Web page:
America’s growing obesity problem

Salma Abdel-Azim, Contributer

If we rectify the mistakes our society has made, we can become a more healthy society and reduce the disease ravaging our nation.

Are you aware that obesity is plaguing America and societies all over the world? It is a big issue around the world and is discussed widely. According to, currently, one in every three adults is obese and so are one in every four children in the U.S., making our country one of the world’s most obese nations. Studies have shown that by the year 2030, over half of Americans will be obese, which will add 6 million cases of diabetes, 5 million cases of heart disease and stroke, and over 4 hundred thousand cases of cancer. This issue is so serious that our generation will be the first generation with a life expectancy that is lower than our parents.

Forty years ago, this was not an issue, so what has changed? Americans are consuming about 25 percent more calories. In comparison to 1970, the percentage of the caloric intake of sugary drinks has almost tripled. 50 percent of Americans consume fast food weekly and 75 percent of them, monthly.

Only one-third of adults exercise the recommended daily amount and children spend about 7.5 hours of screen time per day. All of these factors contribute to the fact that Americans burn 130 calories less daily in comparison to 1970, which compounds into 31,000 calories annually.        

  In addition, the financial status of the families is an added factor to obesity. In communities whose families earn under $15,000, ⅓ are obese. In communities whose families earn over $50,000, ¼ of them are obese. This is in part because poorer neighborhoods tend to have many more fast food restaurants than grocery stores. This means that fresh, healthy food is limited. In fact, about 23.5 million Americans do not have access to a supermarket within a mile of their homes.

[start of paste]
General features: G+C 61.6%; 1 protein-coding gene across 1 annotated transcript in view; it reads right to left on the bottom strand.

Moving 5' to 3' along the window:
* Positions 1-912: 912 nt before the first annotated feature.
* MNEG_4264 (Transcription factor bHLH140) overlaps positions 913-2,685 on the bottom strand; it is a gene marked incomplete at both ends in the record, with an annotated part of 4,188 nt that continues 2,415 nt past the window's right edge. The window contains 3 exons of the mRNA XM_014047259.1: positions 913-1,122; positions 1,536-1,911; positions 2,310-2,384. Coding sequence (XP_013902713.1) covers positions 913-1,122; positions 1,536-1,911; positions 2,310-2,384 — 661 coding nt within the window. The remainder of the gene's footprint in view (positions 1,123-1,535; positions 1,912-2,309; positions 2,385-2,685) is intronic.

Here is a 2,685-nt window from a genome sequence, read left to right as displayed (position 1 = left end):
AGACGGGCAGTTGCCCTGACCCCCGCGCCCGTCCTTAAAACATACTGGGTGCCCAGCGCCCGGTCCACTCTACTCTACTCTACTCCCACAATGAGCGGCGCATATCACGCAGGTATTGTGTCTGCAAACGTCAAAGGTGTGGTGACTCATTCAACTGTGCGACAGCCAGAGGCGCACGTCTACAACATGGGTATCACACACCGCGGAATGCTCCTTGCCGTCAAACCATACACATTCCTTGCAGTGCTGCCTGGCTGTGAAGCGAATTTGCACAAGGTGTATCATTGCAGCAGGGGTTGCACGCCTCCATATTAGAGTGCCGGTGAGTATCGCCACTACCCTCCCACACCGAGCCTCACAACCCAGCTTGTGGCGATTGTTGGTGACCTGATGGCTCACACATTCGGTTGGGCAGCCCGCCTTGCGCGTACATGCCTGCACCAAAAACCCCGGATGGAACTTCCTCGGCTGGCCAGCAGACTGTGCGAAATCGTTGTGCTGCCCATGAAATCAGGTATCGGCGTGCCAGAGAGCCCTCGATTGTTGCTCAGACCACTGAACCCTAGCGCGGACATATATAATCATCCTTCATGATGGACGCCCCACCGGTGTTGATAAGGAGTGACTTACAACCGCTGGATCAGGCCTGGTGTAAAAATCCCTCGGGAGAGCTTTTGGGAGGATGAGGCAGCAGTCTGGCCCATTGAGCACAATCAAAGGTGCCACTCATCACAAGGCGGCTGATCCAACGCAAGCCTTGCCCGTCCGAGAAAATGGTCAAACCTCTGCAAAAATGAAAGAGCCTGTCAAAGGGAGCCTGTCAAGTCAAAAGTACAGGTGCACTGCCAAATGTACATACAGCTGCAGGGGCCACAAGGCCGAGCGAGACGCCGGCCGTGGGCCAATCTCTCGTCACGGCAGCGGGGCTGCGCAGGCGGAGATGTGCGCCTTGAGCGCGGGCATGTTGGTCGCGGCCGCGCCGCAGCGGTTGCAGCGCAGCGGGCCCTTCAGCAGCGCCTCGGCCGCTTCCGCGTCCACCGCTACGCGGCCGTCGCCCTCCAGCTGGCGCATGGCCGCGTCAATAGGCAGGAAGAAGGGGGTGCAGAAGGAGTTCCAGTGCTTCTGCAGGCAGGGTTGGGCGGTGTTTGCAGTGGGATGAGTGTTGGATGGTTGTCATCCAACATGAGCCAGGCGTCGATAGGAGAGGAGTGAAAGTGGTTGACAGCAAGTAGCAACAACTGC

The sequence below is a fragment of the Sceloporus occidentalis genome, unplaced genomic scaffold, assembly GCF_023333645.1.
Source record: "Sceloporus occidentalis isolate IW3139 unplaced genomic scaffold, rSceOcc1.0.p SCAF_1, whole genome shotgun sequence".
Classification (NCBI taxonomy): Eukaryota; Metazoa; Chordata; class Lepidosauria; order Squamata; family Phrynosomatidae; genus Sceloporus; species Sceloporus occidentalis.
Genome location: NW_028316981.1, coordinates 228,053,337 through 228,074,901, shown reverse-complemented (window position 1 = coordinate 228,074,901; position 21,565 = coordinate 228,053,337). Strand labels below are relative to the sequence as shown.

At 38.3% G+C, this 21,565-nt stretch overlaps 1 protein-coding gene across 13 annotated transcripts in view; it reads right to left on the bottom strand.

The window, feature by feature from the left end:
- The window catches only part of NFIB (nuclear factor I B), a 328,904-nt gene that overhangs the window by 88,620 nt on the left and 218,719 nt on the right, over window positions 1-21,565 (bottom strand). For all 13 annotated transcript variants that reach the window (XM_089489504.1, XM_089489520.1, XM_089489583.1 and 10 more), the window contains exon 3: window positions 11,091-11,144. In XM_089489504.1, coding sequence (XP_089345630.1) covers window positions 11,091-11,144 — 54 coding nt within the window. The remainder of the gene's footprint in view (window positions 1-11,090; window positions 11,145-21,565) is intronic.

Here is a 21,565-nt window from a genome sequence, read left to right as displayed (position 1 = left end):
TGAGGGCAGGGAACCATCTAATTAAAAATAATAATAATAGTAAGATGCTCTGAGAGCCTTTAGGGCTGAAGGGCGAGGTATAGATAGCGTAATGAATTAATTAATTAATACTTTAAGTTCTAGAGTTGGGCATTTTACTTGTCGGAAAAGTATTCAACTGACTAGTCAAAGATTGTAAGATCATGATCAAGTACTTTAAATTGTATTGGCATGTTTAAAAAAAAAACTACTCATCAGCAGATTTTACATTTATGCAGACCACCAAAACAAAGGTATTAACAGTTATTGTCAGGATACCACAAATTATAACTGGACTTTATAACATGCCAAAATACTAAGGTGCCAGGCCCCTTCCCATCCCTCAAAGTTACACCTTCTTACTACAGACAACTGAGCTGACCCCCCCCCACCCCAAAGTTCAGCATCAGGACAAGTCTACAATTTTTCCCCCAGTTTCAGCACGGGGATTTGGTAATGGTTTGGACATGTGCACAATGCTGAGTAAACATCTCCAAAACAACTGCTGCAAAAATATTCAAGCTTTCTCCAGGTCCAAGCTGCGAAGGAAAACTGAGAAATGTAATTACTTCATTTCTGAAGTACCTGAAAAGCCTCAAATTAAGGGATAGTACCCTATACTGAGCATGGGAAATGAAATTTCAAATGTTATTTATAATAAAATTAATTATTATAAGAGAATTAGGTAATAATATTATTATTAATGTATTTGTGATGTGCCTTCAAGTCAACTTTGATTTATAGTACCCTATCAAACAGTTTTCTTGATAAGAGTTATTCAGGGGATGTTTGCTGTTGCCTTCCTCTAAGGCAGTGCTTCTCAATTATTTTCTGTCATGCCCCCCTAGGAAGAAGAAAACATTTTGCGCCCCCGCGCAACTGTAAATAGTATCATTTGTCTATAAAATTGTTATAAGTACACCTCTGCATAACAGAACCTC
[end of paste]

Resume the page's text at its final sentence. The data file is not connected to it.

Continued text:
TV, video games, and other electronic devices contribute greatly to the obesity of America. While parents feel at ease when their children are at home, this does have a cost. Many children engage in “mindless eating” while watching TV or playing video games for lack of anything else to do.

So what needs to change? We need to start at the root of the problem. According to Michael Rosenbaum, author of a CNN episode discussing obesity, “One way is to focus on obesity prevention, which starts in the home, school and community.” Children need to be taught better habits, such as eating vegetables and eating healthy meals, that will stay with them as adults. Also, school lunches need to be healthier, without sacrificing taste and amounts. Students should feel satisfied, both by taste and amount, at the end of a lunch hour. Parks should be built in more neighborhoods to encourage children to exercise more. Screen time should be lowered and fun, engaging activities should be encouraged. Exercise should be looked at as fun and not as a form of torture. In addition, healthy food everywhere should be increased. More grocery stores should be built, so people have access to healthy food.

If we rectify the mistakes our society has made, we can become a more healthy society and reduce the disease ravaging our nation. Encouraging exercise and healthy eating will ensure a better society.